Along with Eric Hershberg, I have a new short post online at the American University Latin America blog. The piece is a policy-oriented slice of the work and conversations that have developed through the Robert A. Pastor North American Research Initiative during the past five years. We’ve made a lot of progress on an edited volume, with an optimistic publication target of late 2021.
After the Trump administration’s assaults on Mexico, migration, and NAFTA, there’s some hope for a change of pace in the post-NAFTA era. It’s worth mentioning that late in Bob Pastor’s life, we met with many of the folks who started new jobs in the Biden administration yesterday: Jake Sullivan, Juan Gonzalez, and Roberta Jacobson. The ideas in the piece are definitely differ somewhat from Bob’s, but depart from a serious engagement with his thinking and engagement
“President Biden inherits an old trilateral region that seemingly has no name and a badly damaged economic partnership, but the gravitational pull of the U.S. market, new rhetoric and policies from Washington, and other underlying drivers should restore the economic and political importance of the region, offering an opportunity to rethink the boundaries and purpose of North America.”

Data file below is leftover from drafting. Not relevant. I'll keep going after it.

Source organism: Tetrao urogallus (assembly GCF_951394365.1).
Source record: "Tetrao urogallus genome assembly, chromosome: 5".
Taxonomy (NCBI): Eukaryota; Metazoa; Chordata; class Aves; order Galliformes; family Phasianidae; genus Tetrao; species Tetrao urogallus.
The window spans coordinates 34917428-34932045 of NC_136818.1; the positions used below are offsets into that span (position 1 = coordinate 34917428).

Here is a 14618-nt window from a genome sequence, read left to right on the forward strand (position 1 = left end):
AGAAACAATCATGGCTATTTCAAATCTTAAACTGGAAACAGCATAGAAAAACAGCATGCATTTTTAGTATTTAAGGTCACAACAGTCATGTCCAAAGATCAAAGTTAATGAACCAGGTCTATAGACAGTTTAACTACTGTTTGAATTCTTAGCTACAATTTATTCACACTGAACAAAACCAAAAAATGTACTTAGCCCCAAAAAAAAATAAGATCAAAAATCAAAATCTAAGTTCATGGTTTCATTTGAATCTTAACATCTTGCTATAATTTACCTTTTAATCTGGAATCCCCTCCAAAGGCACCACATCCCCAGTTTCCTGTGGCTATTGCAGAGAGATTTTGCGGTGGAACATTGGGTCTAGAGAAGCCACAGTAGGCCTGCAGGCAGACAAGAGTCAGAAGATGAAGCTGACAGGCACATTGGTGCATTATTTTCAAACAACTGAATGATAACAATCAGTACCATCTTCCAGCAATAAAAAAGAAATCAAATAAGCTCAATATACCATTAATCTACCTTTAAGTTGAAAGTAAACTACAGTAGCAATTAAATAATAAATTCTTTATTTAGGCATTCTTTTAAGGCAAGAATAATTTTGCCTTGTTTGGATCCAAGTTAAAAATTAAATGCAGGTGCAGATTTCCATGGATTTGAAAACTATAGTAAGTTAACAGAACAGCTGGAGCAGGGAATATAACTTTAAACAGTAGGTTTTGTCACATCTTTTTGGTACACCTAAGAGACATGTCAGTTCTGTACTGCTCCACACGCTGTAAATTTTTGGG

It is something of a cliché that there can be no “US policy toward Latin America” because there is no single “Latin America”. The region is too large and too diverse to be addressed by a single policy. Normally, this refrain is a helpful reminder that US policy should be attentive to variation in the region. But when the foreign policy team of the newly inaugurated President Joseph R. Biden looks to Latin America and sees that there is no “Latin America there”, this will reflect the central problem they face: a tremendous deficit of regional leadership. …
Now online, a new post at the LSE Latin America and the Caribbean Centre blog on President Biden’s relations with Latin America.